Martha Parke Custis Peter

From Wikipedia, the free encyclopedia
Jump to navigation Jump to search

Martha Parke Custis Peter (December 31, 1777 – July 13, 1854)[1] was a granddaughter of Martha Dandridge Washington and the step-granddaughter of George Washington.

Early life[edit]

Martha Parke Custis was born on December 31, 1777[1][2] in the Blue Room at Mount Vernon.[3] She was the second-eldest surviving daughter of John Parke Custis, son of Martha Washington and her first husband Daniel Parke Custis, and his wife Eleanor Calvert, daughter of Benedict Swingate Calvert and his wife Elizabeth Calvert.[1]

Martha was named for her father's late sister, Martha "Patsy" Parke Custis (1756–1773). Her siblings included Elizabeth Parke Custis Law (1776–1831), Eleanor Parke Custis Lewis (1779–1854), and George Washington Parke Custis (1781–1857). She was known to her family as "Patsy."[3]

At first the family alternated between living at the Washingtons' plantation, Mount Vernon in Virginia, and the Calverts' plantation, Mount Airy in Maryland.[4] In 1778, John Parke Custis purchased Abingdon, a 900-acre (3.6 km2) plantation on the west bank of the Potomac River (now the site of Ronald Reagan Washington National Airport).[4] Abingdon was conveniently located equidistant between Mount Vernon and Mount Airy.[4]

Marriage and children[edit]

Martha married Thomas Peter in 1795 at Hope Park in Fairfax County, Virginia.[1][2][4] The young bride requested from her step-grandfather George Washington a miniature of himself as a wedding gift.[4] Painted in Philadelphia between 1794 and 1795 by Walter Robertson, the miniature was a watercolor on ivory and is set in gold, and depicted Washington in his Continental Army uniform.[3]

Martha and Thomas had eight children:[1][5]

  • Martha Eliza Angela Peter (January 20, 1796 – September 20, 1800)[5]
  • Columbia Lafayette Peter (December 2, 1797 – December 3, 1820)[5]
  • John Parke Custis Peter (November 14, 1799 – January 19, 1848), married Elizabeth Jane Henderson[5]
  • George Washington Parke Custis Peter (November 18, 1801 – December 10, 1877, married Jane Boyce[5]
  • America Pinckney Peter Williams (October 12, 1803 – April 25, 1842), married William George Williams[5]
  • Robert Thomas Peter (November 7, 1806 – October 5, 1807)[5]
  • Martha Custis Castania Peter (October 5, 1808 – April 5, 1809)[5]
  • Brittania Wellington Peter Kennon (January 28, 1815 – January 27, 1911), married Beverley Kennon[5] (1793–1844)[6]

Slaves and inheritances[edit]

Upon her marriage, Martha inherited 61 slaves from her late father's estate.[7] Thomas almost immediately auctioned them off to raise cash,[7] an action that may have inspired the stern rebuke against the breaking up of slave families that George Washington delivered in his will.[7] Her step-grandfather bequeathed her $8,000, 1/32 of his estate.[4]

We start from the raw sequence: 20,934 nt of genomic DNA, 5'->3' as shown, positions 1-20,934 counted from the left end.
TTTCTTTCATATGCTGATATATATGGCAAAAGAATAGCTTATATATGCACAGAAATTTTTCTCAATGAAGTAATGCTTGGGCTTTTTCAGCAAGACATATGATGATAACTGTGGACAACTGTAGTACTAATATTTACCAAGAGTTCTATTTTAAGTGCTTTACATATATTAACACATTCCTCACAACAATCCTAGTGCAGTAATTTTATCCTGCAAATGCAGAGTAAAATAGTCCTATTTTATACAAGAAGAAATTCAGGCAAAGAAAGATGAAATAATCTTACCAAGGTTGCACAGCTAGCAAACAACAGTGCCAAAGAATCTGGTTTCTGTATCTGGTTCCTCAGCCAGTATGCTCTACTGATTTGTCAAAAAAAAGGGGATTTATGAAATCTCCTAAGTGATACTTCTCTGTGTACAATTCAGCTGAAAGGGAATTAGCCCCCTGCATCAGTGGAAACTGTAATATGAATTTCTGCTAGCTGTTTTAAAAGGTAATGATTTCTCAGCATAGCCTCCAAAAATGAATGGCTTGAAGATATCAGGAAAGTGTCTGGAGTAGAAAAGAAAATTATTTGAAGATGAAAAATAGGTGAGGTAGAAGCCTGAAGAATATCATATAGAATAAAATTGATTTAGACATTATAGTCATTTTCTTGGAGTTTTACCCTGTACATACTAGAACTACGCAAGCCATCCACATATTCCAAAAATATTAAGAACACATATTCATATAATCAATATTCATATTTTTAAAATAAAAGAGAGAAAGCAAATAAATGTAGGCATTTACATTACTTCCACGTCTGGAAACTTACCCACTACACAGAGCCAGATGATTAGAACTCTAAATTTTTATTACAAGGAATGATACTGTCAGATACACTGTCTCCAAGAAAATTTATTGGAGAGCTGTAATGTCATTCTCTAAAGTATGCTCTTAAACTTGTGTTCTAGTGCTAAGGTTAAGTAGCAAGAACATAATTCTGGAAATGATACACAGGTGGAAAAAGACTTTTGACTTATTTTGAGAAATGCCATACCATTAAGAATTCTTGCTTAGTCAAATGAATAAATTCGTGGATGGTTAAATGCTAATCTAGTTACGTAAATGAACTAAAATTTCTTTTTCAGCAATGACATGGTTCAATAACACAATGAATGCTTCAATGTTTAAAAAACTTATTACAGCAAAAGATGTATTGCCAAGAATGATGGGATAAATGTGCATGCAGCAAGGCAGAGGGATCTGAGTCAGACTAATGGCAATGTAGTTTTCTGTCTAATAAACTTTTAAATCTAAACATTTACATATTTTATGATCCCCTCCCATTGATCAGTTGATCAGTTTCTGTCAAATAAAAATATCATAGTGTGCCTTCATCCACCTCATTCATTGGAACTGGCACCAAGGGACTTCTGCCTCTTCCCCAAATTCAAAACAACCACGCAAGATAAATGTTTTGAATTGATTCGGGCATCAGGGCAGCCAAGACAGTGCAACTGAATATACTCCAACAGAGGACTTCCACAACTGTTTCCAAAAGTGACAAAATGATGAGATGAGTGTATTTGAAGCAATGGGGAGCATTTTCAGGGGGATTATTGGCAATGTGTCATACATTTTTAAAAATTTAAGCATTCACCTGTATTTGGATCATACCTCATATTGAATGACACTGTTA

Martha Washington died in 1802, and Thomas Peter served as executor of her estate. The Peters purchased at a private sale many objects from Mount Vernon to preserve her grandparents' legacy.[4] Martha Peter inherited approximately 35 dower slaves from Mount Vernon following her grandmother's death (from grandfather Daniel Parke Custis's estate). She later inherited about 40 additional slaves following the 1811 death of her mother (from father John Parke Custis's estate).[8]

Tudor Place[edit]

Tudor Place.

Her $8,000 inheritance from George Washington was used to purchase property in Washington, D.C. in 1805.[4] The property, comprising one city block on the crest of Georgetown Heights, had an excellent view of the Potomac River. The couple commissioned Dr. William Thornton,[4] architect of the United States Capitol, to design their mansion which they named Tudor Place.

Later life[edit]

Martha Parke Custis Peter died on July 13, 1854.[1][5]

References[edit]

  1. ^ a b c d e f Arlis Herring (February 9, 2008). "Martha Parke Custis". Archived from the original on July 7, 2011. Retrieved 2008-02-22.
  2. ^ a b Washington Parke Custis, George; Mary Randolph Custis Lee (1859). Memoirs of Washington. Englewood publishing company. p. 37.
  3. ^ a b c "The Papers of George Washington: Documents". The Papers of George Washington. 2009. Archived from the original on June 2, 2010. Retrieved 2008-02-28.
  4. ^ a b c d e f g h i Wendy Kail (2009). "The Papers of George Washington: Articles". The Papers of George Washington. Archived from the original on July 17, 2011. Retrieved 2008-02-22.
  5. ^ a b c d e f g h i j Geneall. "Martha Parke Custis". Archived from the original on October 7, 2012. Retrieved 2008-02-22.
  6. ^ Townsend, George Alfred (1874). Washington, outside and inside: A picture and a narrative of the origin, growth, excellencies, abuses, beauties, and personages of our governing city. J. Betts & Co. p. 621.
  7. ^ a b c Weincek, Henry (2003). An Imperfect God: George Washington, His Slaves, and the Creation of America. New York: Farrar, Straus and Giroux. pp. 336–343.
  8. ^ As widow of an intestate husband, Eleanor Calvert Custis (later Stuart) was granted the lifetime use of 1/3 of the assets of John Parke Custis's estate, including its slaves. Upon her death, her third of the Custis estate, including its slaves, was inherited by the couple's 4 children.